National-Level Planning & Budgeting
Transition and budgeting strategies for effective implementation and rollout of new products
National-level planning, including phase-in strategies, stock and procurement plans, national and donor budgetary cycles, rollout implementation, and monitoring requirements, is key to building consensus and providing a roadmap for product introduction.
Develop a detailed rollout strategy, including identification of target patient populations, regions, or facilities
Consider available financial and human resources when developing a rollout strategy (i.e. nationwide versus targeted)
If resources are limited, consider a phased rollout strategy until there are sufficient resources to facilitate national scale-up (e.g. required trainings, mentorships etc.)
Inventory existing products to be phased out
Develop phase-out strategy for existing products that will be switched out (e.g. CHAI ARV Phase-In/Phase-Out Tool)
Consider budget cycles for the funding source to align procurement with funding availability
Include new products within national budgets and donor budget plans (e.g. PEPFAR Country Operational Plan or Global Fund PSM Plan)
Earmark funding for key programmatic activities such as training and mentorship
Review reference pricing (e.g. CHAI benchmark comparison price list, Global Fund Pooled Procurement Mechanism) which can provide inputs for the budgeting process
Planning & Budgeting Resources
Countries should develop comprehensive product introduction strategies that will guide phase-in and leverage the skills, expertise, and resources of all key stakeholders to ensure a highly coordinated and effective transition. Programmatic plans should be aligned with budgetary processes to ensure timely availability of funds and resources required for the transition. The below section outlines key tools and resources that can be leveraged in national-level planning and budgeting processes.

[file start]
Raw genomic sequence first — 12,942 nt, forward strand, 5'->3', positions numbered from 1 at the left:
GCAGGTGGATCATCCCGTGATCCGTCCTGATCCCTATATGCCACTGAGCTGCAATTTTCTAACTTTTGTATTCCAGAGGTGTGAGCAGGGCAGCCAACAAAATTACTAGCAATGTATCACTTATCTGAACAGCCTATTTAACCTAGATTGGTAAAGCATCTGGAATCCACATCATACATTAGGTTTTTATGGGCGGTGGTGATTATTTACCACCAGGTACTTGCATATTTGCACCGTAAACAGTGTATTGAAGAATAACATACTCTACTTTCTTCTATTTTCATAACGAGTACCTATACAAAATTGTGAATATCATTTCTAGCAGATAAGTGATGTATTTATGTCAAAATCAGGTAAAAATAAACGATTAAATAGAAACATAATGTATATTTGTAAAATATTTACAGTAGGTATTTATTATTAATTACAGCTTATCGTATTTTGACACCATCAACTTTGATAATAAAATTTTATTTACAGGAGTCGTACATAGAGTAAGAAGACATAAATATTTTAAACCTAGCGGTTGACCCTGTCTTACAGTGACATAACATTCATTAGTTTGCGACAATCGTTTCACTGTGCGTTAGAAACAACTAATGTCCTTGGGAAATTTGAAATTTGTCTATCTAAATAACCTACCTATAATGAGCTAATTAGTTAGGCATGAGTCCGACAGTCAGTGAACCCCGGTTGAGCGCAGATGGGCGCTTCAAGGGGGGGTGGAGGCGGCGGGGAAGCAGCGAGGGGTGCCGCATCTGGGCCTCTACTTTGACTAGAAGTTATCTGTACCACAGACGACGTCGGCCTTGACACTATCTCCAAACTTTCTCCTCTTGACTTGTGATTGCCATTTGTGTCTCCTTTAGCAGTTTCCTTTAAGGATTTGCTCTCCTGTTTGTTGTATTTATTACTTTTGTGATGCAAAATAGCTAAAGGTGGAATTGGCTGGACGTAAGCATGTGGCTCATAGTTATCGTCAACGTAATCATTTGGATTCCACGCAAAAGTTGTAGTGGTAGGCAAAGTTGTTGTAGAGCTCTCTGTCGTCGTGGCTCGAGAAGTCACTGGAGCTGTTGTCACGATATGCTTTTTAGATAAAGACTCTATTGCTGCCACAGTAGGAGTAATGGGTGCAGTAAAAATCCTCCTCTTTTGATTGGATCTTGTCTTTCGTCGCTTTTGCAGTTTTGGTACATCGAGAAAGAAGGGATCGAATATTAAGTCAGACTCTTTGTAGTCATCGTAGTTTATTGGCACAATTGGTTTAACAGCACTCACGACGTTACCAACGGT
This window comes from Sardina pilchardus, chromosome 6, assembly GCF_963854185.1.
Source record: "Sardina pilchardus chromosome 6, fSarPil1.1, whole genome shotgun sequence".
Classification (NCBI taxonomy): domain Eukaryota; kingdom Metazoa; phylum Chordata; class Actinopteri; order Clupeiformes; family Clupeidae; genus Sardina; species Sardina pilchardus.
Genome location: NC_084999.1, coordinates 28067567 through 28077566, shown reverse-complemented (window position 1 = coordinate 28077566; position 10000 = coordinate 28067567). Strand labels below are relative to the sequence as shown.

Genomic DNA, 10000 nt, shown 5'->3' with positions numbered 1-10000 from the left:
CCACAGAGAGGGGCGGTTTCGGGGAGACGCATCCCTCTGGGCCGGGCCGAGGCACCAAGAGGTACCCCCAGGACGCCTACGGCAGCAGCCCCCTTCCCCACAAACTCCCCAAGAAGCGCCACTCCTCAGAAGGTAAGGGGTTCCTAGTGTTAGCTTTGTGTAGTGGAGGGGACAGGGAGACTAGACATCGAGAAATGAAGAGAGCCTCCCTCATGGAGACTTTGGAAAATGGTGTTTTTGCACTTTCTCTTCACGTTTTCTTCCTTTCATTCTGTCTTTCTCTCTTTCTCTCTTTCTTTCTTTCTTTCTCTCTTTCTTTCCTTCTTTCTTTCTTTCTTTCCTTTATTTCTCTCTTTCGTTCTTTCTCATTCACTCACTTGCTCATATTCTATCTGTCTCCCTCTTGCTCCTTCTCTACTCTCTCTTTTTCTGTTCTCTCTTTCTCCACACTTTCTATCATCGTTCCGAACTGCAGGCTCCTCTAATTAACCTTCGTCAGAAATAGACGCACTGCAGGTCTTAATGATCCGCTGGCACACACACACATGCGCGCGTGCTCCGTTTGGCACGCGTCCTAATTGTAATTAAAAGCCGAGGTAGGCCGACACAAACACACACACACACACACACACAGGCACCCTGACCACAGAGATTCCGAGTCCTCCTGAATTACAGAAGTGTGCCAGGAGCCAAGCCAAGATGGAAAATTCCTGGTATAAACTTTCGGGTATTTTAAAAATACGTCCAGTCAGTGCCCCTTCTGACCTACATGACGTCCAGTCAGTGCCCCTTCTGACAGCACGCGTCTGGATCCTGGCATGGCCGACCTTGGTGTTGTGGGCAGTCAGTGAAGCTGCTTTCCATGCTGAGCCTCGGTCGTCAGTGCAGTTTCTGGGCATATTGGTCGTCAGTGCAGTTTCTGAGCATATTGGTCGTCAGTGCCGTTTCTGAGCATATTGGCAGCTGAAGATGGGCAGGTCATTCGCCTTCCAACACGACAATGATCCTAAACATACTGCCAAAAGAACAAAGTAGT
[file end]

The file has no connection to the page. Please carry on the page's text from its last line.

CHAI ARV Phase-In/Phase-Out Tool
As national programs introduce new, generic ARVs, they must plan how and when the new product will be phased-in to ensure smooth and sustained adoption of optimal formulations. Ministries of Health must decide 1) which patient groups will be eligible to initiate on the new product, 2) when each patient group will start, and 3) how the new product will be rolled out geographically (national, regional, facility, or pilot). The ARV Phase-In Phase-Out Tool is designed to help national programs simulate scenarios for product phase-in and evaluate rollout plan options. The output of this tool can also help define scale up targets at the national, regional, or facility-level.
To access this tool, reach out to HIVToolkit@clintonhealthaccess.org.
New Product Transition Planning
Countries should develop comprehensive product introduction plans depending on their priorities and resources available. Planning tools, guides, and presentations to build the case for introducing and transitioning a new product in-country can be found in this section.
Countries should ensure sufficient funds are allocated for new products within national and donor budgetary processes. Timely budget planning can help ensure that approval and release of funds will not disrupt the timing or implementation of the rollout plan. The forecast quantities of new products required to implement the phase-in plan, plus an estimate of product cost derived from using reference price list is required for budgeting purposes.
Given their role in funding and procuring commodities, it is important to align product introduction plans with donor budgetary processes and keep donors informed of national transition plans. Specifically, after deciding to adopt a new product in country, Ministries of Health will conduct quantification and forecasting and develop a supply plan, which should be shared with relevant donor representatives at the country-level to discuss procurement plans for that product and support for implementation of product transition. Activities required to effectively implement product transition, such as trainings and printing of clinical reference materials, should also be incorporated into budgets. Donor engagement will be critical to ensuring that the budget and product rollout timelines are aligned, thereby contributing to a smooth product transition.
The primary mechanisms for funding through the two largest donors for ARV procurement are the Global Fund Concept Note process and the PEPFAR Country Operational Plan (COP).